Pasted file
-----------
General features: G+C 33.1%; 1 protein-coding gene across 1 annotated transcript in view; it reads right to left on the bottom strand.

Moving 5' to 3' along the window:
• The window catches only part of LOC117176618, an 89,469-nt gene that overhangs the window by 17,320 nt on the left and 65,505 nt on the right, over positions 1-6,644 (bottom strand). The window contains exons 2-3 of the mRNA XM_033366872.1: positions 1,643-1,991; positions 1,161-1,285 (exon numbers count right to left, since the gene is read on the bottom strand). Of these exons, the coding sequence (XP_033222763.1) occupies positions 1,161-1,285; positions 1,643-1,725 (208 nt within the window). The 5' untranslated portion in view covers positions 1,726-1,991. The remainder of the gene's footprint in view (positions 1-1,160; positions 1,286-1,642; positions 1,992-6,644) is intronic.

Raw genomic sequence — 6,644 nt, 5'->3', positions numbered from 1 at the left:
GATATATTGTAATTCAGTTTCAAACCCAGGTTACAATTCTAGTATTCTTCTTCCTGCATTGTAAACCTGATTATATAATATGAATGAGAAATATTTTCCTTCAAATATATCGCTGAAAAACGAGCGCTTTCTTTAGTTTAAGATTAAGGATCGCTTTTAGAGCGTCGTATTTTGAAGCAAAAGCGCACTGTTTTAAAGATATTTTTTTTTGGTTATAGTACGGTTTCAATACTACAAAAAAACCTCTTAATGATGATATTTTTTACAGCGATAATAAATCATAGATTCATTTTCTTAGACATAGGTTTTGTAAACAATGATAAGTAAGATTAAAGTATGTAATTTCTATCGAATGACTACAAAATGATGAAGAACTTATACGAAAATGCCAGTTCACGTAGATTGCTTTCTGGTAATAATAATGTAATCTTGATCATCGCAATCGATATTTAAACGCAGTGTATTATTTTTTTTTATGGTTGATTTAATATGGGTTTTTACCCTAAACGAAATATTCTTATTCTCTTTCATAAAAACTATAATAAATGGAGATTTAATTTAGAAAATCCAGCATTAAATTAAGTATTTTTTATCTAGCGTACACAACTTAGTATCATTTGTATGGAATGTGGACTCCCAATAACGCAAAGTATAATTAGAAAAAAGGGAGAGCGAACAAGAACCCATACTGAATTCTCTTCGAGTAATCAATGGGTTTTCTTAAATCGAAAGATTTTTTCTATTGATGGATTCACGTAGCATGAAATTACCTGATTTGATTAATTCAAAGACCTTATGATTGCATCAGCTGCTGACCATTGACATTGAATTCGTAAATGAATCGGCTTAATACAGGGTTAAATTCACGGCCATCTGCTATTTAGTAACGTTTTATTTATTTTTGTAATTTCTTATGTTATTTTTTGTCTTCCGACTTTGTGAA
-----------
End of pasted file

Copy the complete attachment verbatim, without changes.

General features: G+C 33.1%; 1 protein-coding gene across 1 annotated transcript in view; it reads right to left on the bottom strand.

Moving 5' to 3' along the window:
• The window catches only part of LOC117176618, an 89,469-nt gene that overhangs the window by 17,320 nt on the left and 65,505 nt on the right, over positions 1-6,644 (bottom strand). The window contains exons 2-3 of the mRNA XM_033366872.1: positions 1,643-1,991; positions 1,161-1,285 (exon numbers count right to left, since the gene is read on the bottom strand). Of these exons, the coding sequence (XP_033222763.1) occupies positions 1,161-1,285; positions 1,643-1,725 (208 nt within the window). The 5' untranslated portion in view covers positions 1,726-1,991. The remainder of the gene's footprint in view (positions 1-1,160; positions 1,286-1,642; positions 1,992-6,644) is intronic.

Raw genomic sequence — 6,644 nt, 5'->3', positions numbered from 1 at the left:
GATATATTGTAATTCAGTTTCAAACCCAGGTTACAATTCTAGTATTCTTCTTCCTGCATTGTAAACCTGATTATATAATATGAATGAGAAATATTTTCCTTCAAATATATCGCTGAAAAACGAGCGCTTTCTTTAGTTTAAGATTAAGGATCGCTTTTAGAGCGTCGTATTTTGAAGCAAAAGCGCACTGTTTTAAAGATATTTTTTTTTGGTTATAGTACGGTTTCAATACTACAAAAAAACCTCTTAATGATGATATTTTTTACAGCGATAATAAATCATAGATTCATTTTCTTAGACATAGGTTTTGTAAACAATGATAAGTAAGATTAAAGTATGTAATTTCTATCGAATGACTACAAAATGATGAAGAACTTATACGAAAATGCCAGTTCACGTAGATTGCTTTCTGGTAATAATAATGTAATCTTGATCATCGCAATCGATATTTAAACGCAGTGTATTATTTTTTTTTATGGTTGATTTAATATGGGTTTTTACCCTAAACGAAATATTCTTATTCTCTTTCATAAAAACTATAATAAATGGAGATTTAATTTAGAAAATCCAGCATTAAATTAAGTATTTTTTATCTAGCGTACACAACTTAGTATCATTTGTATGGAATGTGGACTCCCAATAACGCAAAGTATAATTAGAAAAAAGGGAGAGCGAACAAGAACCCATACTGAATTCTCTTCGAGTAATCAATGGGTTTTCTTAAATCGAAAGATTTTTTCTATTGATGGATTCACGTAGCATGAAATTACCTGATTTGATTAATTCAAAGACCTTATGATTGCATCAGCTGCTGACCATTGACATTGAATTCGTAAATGAATCGGCTTAATACAGGGTTAAATTCACGGCCATCTGCTATTTAGTAACGTTTTATTTATTTTTGTAATTTCTTATGTTATTTTTTGTCTTCCGACTTTGTGAA